# Integral $\int_0^{\pi/2} \ln \sinh x \, dx$

$$I_1=\int_0^{\pi/2} \ln \sinh x \, dx,\quad I_2=\int_0^{\pi/2} \ln \cosh x \, dx, \quad I_1\neq I_2.$$ I am trying to calculate these integrals. We know the similar looking integrals $$\int_0^{\pi/2} \ln \sin x \, dx = \int_0^{\pi/2} \ln \cos x \, dx = -\frac{\pi\ln 2}{2}\approx -1.088793045....$$ are solved by using the symmetry of the integrands. We cannot use the same symmetry trick here to solve $$I_1, I_2$$ because the hyperbolic functions don't have that symmetry. What can we do?

We have $$\ln(\sinh(x)) = \ln(e^x-e^{-x}) - \ln(2) = x - \ln(2) + \ln(1-e^{-2x}) = x - \ln(2) - \sum_{k=1}^{\infty} \dfrac{e^{-2kx}}{k}$$ Hence, $$\int \ln(\sinh(x)) dx = \dfrac{x^2}2 - x\ln(2) + \sum_{k=1}^{\infty} \dfrac{e^{-2kx}}{2k^2} = \dfrac{x^2}2 - x\ln(2) + \dfrac{\text{Li}_2(e^{-2x})}2+C$$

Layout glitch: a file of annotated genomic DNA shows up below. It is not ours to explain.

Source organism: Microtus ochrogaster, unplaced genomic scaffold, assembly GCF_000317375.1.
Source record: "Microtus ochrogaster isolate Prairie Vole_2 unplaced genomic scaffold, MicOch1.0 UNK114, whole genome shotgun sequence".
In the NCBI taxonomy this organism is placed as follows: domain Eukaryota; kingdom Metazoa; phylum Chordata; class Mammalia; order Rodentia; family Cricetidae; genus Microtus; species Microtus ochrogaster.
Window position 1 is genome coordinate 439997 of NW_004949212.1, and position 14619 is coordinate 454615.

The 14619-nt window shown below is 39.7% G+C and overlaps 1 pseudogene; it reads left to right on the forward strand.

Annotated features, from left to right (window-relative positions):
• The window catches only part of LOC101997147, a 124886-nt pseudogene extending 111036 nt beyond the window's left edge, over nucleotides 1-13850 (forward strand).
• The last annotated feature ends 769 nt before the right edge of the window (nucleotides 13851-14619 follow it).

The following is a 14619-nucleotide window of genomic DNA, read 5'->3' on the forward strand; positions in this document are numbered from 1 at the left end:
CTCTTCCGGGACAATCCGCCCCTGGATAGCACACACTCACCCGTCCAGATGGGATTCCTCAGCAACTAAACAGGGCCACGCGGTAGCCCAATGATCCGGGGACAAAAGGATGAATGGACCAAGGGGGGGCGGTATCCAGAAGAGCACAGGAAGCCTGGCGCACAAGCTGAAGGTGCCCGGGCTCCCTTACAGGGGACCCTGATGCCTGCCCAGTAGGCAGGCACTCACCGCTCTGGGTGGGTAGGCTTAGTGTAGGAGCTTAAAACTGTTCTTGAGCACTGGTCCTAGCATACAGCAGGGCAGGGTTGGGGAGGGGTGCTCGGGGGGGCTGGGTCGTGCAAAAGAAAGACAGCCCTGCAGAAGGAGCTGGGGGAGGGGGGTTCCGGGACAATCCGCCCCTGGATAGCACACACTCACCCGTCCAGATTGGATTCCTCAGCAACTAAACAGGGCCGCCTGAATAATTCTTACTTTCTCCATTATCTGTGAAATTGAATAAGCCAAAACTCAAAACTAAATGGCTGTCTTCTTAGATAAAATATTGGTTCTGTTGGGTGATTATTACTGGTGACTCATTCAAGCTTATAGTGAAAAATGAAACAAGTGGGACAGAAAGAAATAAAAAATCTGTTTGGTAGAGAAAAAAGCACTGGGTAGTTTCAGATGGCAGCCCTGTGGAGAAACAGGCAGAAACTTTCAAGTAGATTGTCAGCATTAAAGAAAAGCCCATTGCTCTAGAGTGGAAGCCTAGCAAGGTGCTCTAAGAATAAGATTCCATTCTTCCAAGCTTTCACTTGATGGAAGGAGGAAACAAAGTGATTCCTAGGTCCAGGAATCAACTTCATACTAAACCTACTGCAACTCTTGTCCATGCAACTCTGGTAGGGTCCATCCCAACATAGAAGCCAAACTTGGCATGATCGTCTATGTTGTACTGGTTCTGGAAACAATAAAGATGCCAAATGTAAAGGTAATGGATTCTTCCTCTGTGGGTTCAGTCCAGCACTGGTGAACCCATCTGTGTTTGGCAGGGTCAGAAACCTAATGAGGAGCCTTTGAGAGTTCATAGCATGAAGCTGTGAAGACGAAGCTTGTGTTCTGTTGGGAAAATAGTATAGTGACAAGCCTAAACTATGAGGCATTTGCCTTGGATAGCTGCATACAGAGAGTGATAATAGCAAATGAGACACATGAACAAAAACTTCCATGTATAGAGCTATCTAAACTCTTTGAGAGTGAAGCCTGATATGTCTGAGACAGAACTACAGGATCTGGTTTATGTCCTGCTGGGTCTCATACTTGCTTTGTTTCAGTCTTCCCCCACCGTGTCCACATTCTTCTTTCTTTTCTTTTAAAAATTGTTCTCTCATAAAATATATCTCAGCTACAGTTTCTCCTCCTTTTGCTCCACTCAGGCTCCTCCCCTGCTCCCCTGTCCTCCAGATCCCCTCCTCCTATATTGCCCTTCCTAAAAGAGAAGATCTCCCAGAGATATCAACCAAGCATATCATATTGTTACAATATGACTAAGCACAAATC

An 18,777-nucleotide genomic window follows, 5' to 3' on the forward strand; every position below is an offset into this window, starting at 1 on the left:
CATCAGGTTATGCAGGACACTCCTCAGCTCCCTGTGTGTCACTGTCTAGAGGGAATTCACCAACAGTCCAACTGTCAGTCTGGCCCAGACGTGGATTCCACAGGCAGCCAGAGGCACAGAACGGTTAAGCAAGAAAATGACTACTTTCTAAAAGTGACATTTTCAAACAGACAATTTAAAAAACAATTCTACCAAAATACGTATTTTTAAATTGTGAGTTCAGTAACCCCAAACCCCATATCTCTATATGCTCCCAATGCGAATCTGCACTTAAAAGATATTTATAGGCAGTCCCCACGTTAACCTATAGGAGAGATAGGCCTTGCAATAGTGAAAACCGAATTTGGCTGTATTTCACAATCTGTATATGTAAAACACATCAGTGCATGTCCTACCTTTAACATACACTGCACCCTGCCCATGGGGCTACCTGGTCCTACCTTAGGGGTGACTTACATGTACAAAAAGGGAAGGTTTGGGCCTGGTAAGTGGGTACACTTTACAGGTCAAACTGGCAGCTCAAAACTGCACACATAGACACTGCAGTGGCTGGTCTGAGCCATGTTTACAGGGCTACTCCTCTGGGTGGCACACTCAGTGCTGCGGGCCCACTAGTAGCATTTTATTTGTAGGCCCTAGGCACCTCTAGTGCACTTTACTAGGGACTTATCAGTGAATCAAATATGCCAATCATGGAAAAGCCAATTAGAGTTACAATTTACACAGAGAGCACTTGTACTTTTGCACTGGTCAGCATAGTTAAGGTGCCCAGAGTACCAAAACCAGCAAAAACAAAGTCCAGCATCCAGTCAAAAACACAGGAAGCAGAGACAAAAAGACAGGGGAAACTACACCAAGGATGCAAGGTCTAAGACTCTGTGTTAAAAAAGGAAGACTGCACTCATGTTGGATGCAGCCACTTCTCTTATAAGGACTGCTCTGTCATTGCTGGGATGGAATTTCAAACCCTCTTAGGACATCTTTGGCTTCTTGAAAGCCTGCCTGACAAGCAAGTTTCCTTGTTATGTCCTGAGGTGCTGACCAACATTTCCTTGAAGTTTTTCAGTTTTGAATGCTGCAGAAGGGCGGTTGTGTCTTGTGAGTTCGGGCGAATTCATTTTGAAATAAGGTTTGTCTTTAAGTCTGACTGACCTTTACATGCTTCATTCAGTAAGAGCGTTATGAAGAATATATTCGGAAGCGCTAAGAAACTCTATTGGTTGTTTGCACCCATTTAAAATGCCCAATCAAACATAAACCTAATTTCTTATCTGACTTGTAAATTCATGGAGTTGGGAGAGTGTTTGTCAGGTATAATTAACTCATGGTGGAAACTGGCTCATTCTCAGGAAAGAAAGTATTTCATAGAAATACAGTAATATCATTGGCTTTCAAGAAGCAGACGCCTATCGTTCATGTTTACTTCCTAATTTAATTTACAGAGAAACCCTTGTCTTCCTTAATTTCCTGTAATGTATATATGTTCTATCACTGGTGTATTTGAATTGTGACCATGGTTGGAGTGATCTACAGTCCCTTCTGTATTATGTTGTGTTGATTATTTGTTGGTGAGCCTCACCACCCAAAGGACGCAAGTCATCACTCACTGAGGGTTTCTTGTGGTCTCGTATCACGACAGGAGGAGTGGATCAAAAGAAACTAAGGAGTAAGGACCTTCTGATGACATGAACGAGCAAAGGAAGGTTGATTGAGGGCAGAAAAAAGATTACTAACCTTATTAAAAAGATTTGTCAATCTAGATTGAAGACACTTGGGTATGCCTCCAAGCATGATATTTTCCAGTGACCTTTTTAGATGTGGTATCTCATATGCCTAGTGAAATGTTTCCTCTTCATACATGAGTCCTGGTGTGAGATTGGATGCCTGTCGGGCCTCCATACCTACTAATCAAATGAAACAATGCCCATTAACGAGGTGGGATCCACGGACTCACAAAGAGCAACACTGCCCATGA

Similarly, we have $$\ln(\cosh(x)) = \ln(e^x+e^{-x}) - \ln(2) = x - \ln(2) + \ln(1+e^{-2x}) = x - \ln(2) - \sum_{k=1}^{\infty} \dfrac{(-1)^ke^{-2kx}}{k}$$ Hence, $$\int \ln(\cosh(x)) dx = \dfrac{x^2}2 - x\ln(2) + \sum_{k=1}^{\infty} \dfrac{(-1)^ke^{-2kx}}{2k^2}+C$$
$$\int_0^{\pi/2}dx \ln \sinh x$$ by partial integration $$x \ln \sinh x - \int dx x \frac{1}{\sinh x} \cosh x$$ where $\cosh x$ is the term from the inner differentiation. Then underivative of the second term then contributes $$\int \frac{x dx}{\tanh x} = -\frac{x^2}{2}+x \ln[1-e^x] +Li_2(e^x)+x\ln[1+e^x]+Li_2(-e^x)$$ where $Li_2(y)\equiv \int_1^y \frac{\ln t}{1-t}dt$ is (one definition of) the dilogarithm http://en.wikipedia.org/wiki/Dilogarithm .